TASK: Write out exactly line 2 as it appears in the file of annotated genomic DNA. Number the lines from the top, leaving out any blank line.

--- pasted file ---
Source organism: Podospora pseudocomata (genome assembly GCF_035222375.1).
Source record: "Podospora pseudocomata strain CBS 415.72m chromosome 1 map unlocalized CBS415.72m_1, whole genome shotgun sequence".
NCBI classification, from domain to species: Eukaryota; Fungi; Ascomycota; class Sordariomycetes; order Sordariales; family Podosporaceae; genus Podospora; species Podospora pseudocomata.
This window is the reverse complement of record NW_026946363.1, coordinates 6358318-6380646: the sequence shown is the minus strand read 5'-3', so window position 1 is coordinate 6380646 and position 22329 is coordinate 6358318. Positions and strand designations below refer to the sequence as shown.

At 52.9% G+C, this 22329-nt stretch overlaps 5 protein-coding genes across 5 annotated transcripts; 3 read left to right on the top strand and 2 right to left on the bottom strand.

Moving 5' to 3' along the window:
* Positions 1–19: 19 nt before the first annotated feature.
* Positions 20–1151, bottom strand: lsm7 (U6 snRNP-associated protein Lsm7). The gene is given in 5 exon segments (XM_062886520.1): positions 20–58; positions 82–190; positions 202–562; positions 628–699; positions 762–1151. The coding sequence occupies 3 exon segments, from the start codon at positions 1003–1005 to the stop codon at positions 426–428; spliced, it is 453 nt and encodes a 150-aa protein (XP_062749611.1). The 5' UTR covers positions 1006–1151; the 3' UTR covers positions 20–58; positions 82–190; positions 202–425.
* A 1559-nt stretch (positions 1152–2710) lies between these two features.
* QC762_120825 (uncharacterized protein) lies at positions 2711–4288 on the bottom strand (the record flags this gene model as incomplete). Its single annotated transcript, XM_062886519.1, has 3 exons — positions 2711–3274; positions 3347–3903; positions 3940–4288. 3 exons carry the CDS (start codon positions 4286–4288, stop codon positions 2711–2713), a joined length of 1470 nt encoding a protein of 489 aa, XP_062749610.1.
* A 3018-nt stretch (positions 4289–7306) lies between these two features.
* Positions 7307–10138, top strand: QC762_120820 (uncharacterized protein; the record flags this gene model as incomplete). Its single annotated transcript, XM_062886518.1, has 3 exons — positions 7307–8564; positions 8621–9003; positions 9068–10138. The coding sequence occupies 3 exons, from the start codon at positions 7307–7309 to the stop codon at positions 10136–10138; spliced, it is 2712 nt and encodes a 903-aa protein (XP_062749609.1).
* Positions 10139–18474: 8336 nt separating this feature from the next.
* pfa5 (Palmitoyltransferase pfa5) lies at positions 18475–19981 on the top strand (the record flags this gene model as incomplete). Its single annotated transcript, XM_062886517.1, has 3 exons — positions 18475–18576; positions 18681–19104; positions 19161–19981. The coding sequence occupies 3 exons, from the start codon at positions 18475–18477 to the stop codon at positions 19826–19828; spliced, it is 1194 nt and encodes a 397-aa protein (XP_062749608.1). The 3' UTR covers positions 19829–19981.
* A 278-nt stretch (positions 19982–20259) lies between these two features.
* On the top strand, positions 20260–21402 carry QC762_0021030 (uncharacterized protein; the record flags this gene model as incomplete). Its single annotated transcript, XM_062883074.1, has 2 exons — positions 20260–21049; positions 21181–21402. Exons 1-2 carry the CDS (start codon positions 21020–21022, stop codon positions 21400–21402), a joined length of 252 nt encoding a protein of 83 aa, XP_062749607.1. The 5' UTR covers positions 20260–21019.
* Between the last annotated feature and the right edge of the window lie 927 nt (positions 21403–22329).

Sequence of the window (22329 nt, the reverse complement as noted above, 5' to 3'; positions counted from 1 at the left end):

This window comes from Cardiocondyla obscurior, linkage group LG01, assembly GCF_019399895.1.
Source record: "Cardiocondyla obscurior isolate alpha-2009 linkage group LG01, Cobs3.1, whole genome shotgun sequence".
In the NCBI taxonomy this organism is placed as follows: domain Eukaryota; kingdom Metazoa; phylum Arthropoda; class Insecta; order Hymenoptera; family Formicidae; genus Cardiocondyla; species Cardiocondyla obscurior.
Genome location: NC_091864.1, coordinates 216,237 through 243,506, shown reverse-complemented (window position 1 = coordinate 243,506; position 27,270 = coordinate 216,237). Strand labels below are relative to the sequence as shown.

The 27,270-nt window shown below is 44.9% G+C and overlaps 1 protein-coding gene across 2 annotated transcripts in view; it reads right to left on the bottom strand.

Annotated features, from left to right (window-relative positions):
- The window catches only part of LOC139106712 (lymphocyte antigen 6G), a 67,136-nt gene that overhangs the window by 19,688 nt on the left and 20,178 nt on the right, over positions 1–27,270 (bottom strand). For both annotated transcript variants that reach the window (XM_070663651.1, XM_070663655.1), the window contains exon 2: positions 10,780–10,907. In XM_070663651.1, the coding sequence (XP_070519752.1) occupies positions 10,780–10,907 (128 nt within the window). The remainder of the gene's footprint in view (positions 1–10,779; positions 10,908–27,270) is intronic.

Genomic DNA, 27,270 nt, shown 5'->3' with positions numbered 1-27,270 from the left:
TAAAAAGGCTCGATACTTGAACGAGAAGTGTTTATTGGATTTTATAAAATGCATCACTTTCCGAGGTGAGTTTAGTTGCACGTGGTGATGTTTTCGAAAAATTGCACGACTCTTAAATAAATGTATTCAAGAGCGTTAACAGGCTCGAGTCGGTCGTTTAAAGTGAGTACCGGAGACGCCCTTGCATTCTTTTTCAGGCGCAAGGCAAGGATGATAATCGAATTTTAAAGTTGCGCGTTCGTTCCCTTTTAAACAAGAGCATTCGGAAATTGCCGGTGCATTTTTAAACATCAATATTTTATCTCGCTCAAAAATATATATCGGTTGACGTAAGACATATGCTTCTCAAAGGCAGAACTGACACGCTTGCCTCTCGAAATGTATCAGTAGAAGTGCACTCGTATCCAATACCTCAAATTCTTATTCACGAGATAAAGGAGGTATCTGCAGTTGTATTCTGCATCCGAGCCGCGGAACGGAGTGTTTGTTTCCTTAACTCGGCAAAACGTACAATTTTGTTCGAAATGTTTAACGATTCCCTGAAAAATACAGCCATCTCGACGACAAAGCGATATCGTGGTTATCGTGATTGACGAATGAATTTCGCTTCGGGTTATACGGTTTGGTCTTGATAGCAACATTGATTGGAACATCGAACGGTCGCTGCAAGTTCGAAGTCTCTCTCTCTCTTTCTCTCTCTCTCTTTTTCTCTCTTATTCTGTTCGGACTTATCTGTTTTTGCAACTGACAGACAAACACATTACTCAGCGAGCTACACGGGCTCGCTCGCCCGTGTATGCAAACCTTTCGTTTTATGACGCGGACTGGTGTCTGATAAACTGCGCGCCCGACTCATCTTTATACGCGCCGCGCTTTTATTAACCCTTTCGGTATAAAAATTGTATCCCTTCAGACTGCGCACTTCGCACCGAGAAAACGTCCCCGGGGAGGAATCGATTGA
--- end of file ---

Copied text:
Source record: "Podospora pseudocomata strain CBS 415.72m chromosome 1 map unlocalized CBS415.72m_1, whole genome shotgun sequence".